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Montevideo, December 9th 2023 - 04:43 UTC



14 August is Falklands Day, commemorates first sighting of the Islands in 1592

Monday, August 14th 2023 - 09:00 UTC
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John Davis, on board his 120 ton vessel 'Desire', the first sighting of the Falklands John Davis, on board his 120 ton vessel 'Desire', the first sighting of the Falklands
The plaque dedicated to the explorer John Davis at his home in Sandridge The plaque dedicated to the explorer John Davis at his home in Sandridge
The Falkland Islands coat of arms with the motto “Desire the Right” The Falkland Islands coat of arms with the motto “Desire the Right”

14 August is Falklands Day and commemorates the first sighting of the Falkland Islands on that day in 1592 by the English navigator and explorer, John Davis, on board his 120-ton vessel 'Desire'.  Davis (1550-1605) was one of the principal navigators under Queen Elizabeth I.  

 He came across the uninhabited islands of the Falklands, having been blown off course on an attempt to round Cape Horn through the Straits of Magellan.  His account of this voyage was published in 1600 by Richard Hakluyt of London.  Davis was born in Sandridge, Devon and owned a small house on the harbor shore of Plymouth, commemorated by the City Council with a blue plaque.

Davis' sighting was followed by those of Sir Richard Hawkins in 1594 and of the Dutch explorer, Sebald de Weert, in January 1600.  But the first recorded landing was not until 1690, when the English sea captain, John Strong, came ashore at Bold Cove near Port Howard from his ship 'Welfare'.  Strong gave the name Falkland Sound to the passage between East and West Falklands after Viscount Falkland, then First Lord of the Admiralty, who also happened to be one of the owners of Welfare.

The Falkland Islands derive their name from the Falkland Sound, and Davis' ship 'Desire' is featured prominently on the Falkland Islands coat of arms and in the motto: 'Desire the Right'.

The Falkland Islands never had any native inhabitants and were entirely unoccupied until 1765, when they were first claimed by the British who established a garrison at Port Egmont. Over the years, the British, French and Spanish periodically had garrisons within the Islands until 1811 when all were withdrawn.

On 6 October 1832, an Argentine military garrison arrived in an attempt to establish sovereignty over the Falkland Islands, disregarding the British claim of 67 years prior. Less than three months later, on 2 January 1833, the Royal Navy evicted the military base with no loss of life. The civilian population, who had sought permission from Britain to live there, were invited to stay. A year later, a small, permanent British administration was established and in 1845 Stanley become the capital.

Sheep farming became the main industry of the Falklands which enjoyed a peaceful existence until 1 April 1982, when an Argentine military force invaded the Islands. Seventy four days of foreign occupation ended with Liberation by British forces on 14 June 1982. Nearly 1,000 Falkland Islands, British and Argentine lives were lost as a result of the war.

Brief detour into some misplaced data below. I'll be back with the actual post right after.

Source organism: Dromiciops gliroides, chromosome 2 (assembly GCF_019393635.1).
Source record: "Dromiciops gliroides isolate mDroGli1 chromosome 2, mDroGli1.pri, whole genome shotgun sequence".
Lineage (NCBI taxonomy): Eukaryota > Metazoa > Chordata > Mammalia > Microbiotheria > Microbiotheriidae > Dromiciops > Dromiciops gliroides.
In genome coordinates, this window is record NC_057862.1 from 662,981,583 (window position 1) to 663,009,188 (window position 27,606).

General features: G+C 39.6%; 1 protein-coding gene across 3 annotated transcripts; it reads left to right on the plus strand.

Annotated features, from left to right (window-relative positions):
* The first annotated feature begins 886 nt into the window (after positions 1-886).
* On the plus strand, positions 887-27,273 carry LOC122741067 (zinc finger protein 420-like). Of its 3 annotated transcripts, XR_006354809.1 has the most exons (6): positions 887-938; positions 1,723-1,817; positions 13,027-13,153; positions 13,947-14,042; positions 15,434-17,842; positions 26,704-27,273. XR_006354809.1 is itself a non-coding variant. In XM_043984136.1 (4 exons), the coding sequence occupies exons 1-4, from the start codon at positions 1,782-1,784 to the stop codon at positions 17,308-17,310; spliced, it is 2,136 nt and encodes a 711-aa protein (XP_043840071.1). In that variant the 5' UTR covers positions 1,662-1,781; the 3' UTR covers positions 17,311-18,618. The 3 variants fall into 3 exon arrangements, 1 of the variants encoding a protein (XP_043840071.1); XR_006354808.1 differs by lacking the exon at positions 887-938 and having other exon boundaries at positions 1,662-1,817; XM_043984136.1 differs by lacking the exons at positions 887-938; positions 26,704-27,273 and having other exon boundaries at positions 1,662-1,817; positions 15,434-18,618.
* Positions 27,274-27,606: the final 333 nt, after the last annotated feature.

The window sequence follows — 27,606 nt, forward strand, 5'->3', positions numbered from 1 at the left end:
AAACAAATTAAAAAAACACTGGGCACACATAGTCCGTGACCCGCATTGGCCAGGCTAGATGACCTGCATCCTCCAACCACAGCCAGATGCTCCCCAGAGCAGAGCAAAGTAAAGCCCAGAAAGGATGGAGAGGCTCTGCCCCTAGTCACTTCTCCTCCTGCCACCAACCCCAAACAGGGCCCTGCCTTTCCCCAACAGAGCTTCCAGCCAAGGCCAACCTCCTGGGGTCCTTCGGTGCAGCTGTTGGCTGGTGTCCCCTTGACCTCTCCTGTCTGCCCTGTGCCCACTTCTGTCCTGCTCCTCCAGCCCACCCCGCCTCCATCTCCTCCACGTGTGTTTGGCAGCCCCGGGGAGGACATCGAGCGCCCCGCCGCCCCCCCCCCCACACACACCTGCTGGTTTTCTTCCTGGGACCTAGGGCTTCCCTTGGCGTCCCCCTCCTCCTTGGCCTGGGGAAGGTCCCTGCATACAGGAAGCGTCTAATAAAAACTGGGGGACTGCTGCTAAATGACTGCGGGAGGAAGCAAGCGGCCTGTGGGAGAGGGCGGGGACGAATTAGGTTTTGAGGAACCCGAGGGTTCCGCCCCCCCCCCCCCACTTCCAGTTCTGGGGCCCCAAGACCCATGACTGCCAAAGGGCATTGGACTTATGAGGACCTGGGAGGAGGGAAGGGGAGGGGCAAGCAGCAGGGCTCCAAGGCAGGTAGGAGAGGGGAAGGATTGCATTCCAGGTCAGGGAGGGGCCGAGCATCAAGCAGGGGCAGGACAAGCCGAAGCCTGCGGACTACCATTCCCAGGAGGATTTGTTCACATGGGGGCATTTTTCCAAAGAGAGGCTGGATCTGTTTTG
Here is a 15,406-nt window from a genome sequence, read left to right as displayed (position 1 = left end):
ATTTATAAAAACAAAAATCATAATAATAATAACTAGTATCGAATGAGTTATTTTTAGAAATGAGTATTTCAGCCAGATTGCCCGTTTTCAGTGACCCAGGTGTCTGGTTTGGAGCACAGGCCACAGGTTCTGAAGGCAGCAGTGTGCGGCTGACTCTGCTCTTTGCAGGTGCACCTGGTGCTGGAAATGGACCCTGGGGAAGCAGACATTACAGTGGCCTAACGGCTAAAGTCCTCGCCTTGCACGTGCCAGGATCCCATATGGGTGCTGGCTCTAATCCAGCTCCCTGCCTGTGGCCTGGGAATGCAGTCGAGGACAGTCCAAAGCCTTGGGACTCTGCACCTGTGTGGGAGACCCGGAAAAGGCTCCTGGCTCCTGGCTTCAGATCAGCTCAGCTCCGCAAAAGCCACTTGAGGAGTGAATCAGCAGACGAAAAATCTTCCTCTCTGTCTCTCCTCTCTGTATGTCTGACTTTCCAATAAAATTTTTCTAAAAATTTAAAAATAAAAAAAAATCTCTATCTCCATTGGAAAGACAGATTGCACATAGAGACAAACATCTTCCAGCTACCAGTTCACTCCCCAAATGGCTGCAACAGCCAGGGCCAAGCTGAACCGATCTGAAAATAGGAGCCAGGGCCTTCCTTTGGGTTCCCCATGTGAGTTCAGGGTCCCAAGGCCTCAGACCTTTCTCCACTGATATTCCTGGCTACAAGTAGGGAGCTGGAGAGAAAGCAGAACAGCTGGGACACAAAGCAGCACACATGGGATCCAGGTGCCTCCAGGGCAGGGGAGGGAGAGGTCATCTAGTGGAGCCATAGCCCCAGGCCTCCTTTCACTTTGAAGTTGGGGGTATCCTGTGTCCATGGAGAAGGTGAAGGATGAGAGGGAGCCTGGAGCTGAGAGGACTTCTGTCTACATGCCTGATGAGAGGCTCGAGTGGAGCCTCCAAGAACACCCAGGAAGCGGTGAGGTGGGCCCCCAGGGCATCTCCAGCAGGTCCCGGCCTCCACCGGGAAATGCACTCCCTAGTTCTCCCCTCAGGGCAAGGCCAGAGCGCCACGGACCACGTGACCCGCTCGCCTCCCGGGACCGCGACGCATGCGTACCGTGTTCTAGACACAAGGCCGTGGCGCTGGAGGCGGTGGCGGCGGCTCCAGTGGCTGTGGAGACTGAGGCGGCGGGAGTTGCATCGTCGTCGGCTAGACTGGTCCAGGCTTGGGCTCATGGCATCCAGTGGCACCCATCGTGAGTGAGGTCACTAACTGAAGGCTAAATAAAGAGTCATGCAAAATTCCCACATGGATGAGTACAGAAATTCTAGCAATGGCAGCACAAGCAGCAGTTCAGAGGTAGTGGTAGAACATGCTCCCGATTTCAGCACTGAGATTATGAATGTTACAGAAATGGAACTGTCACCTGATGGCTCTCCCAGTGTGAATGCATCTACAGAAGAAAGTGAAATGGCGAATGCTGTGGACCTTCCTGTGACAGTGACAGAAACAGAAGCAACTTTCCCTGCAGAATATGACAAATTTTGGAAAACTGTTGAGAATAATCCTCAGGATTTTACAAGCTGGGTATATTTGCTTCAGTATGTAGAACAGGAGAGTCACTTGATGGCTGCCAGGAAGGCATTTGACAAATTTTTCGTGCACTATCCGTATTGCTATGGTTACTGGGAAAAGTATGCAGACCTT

Since 1982, lives in the Falklands have been transformed: the Islands have become financially self-sufficient (fishing industry and tourism), a democracy entirely self-governing, except for defense and foreign affairs. The community has been formed through voluntary immigration and settlement over the course of nearly two hundred years. It is a diverse multicultural society, with people from over 60 nations having made the Islands their home. At the heart are those Falkland Islanders whose families have been in the Islands for nine generations.

In 2009 a new Constitution confirmed enhanced local democracy, internal self-government and enshrined, following on the UN charter, the Falklands' people right of self-determination and to decide on their future. Four years later in 2013, a referendum was held, which was overseen by international observers, when 99.8% of the electorate voted to remain a British Overseas Territory.

On Friday 20 May 2022, Stanley – capital of the Falkland Islands – was granted official city status by Her Majesty Queen Elizabeth II, as part of Platinum Jubilee celebrations. 

Categories: Politics, Falkland Islands.

Top Comments

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  • Roger Lorton

    One thing is certain, old man, Argentina did not discover the Falklands archipelago.

    Aug 15th, 2023 - 06:36 am +2
  • Juan Cervantes

    You inherited NOTHING from Spain not Cuba not Hispaniola and most certainly not the Falklands, it is utter and complete nonsense, on top of that you lost a war ,the islands belong to the people who live their and have been there longer than you Argentines that live and stole the whole of what is now Southern Argentina, it is their decision to choose the future path, not London, nor Buenos Aires, no dispute at all its settled,

    Aug 17th, 2023 - 10:14 am +2
  • Roger Lorton

    Marv - what have governors got to do with sovereignty? Governors are merely the administrators. The presence, or not, of governors is irrelevant to any question of sovereignty. We didn't have a governor there before 1774 but sovereignty over the western islands was British. Recognised by Spain from 1771.

    By the by, I see that for the 35th year the Decolonization Committee have failed to recommend their Falklands resolution for adoption by the United Nations.

    Funny that ;-)

    Aug 22nd, 2023 - 11:16 pm +2
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